Symfony Framework - A Complete Beginner's Guide

pexels-pavel-danilyuk-7120870 (1)
Photo by Pavel Danilyuk from Pexels

Symfony is a PHP framework that is open source and developed for online applications. This post will go through how Symfony came to be, major components, architecture, workflow, basic installation processes, and more.

It has established itself as a web service foundation. Reusable PHP libraries and components are included in Symfony. Symfony components are used in applications by projects such as Laravel and Drupal.

Symfony was created to minimize the time it takes to create and maintain web applications and to eliminate recurring operations. The Spring framework has had a significant influence and inspiration on it.

History of Symfony

SensioLabs released Symfony as open-source software on October 18, 2005. It was distributed under the MIT license. However, a more reliable initial version was launched in 2007, but it was not as promising as version 2.0. However, engineers discovered significant problems with the update and backward compatibility. 2.3 was the most promising version, with strong stability and features. The subsequent updates, 2.4, 2.5, and 2.6, were less noticeable, and all subsequent versions were backward compatible. Pseudo-localization, 24-bit colors on the console, TranslatableMessage objects, support for PHP 8 attributes/annotations, and other enhancements are included in the current version, which is 5.2.


As previously said, the primary goal of Symfony is to improve online applications. Symfony frameworks contain the following distinguishing characteristics:

  • Micro-framework based on MVC (Model-View-Controller)
  • Highly performant PHP framework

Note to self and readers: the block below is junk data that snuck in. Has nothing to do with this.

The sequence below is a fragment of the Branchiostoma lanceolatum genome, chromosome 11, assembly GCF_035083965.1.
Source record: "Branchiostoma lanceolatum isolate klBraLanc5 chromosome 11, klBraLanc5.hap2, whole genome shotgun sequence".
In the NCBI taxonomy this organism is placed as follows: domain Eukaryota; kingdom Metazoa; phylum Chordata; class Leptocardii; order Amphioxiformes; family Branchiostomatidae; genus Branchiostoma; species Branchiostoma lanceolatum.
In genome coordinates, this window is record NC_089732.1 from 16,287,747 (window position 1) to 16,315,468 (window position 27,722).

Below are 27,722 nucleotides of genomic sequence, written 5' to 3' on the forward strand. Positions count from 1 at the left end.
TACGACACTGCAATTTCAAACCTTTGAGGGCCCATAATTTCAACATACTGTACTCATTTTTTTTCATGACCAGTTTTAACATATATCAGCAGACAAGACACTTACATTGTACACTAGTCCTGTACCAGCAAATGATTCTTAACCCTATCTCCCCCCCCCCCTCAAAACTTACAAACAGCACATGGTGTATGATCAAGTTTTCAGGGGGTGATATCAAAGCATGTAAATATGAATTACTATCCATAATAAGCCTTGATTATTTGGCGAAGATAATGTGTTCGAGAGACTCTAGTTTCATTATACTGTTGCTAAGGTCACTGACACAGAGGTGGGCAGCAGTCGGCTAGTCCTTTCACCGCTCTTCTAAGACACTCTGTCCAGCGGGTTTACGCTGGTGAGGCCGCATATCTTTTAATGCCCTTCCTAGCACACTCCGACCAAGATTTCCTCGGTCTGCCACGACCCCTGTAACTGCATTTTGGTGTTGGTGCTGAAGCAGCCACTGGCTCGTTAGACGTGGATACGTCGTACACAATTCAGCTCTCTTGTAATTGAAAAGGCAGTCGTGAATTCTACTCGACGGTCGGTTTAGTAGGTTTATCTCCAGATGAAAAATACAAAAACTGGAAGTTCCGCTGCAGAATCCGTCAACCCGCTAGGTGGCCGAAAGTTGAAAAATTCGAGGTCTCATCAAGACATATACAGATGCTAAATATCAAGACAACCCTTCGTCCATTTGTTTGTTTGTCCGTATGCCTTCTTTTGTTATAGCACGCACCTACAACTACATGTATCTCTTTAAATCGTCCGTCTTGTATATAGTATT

• Components that may be reused and are decoupled
  • Error logging and session management are available.
  • URI routing that is adaptable
  • A thriving, vibrant community
  • Twig template engine with a high level of maturity
  • Code readability and extensibility
  • Multiple database systems are supported.
  • Architecture based on Symfony

The architecture is straightforward, with reusable components and bundles.

Components give specific functionality in a single area. For instance, the HTTP component, the cache component, the filesystem component, and so on. These are just standalone PHP libraries.

Bundles are similar to plugins in that they are easy to build and utilize. A bundle might include several Symfony components and offer a variety of functionality. A Symfony core web framework is a bundle in and of itself (FrameworkBundle).

Components have access to an unlimited number of bundles. FrameworkBundle, FrameworkExtraBundle, and DoctrineBundle are the most frequent bundles used in the framework. Aside from that, we have the option of creating custom bundles and doctrine bundles.

Components and bundles can be accessed individually by the Symfony application.

Aside from FrameworkBundle, the following components should be mentioned:


This component contains the basic elements needed to construct quick and adaptable HTTP-based applications.

Drupal, OroCRM, Lumen, Thelia, Sulu, and other projects have used the HttpKernel component. Internally, the kernel establishes a process that begins with a request and concludes with a response. It uses the handle() function to resolve the controller, parameters, and response. All of the phases in the HttpKernel process are driven by events.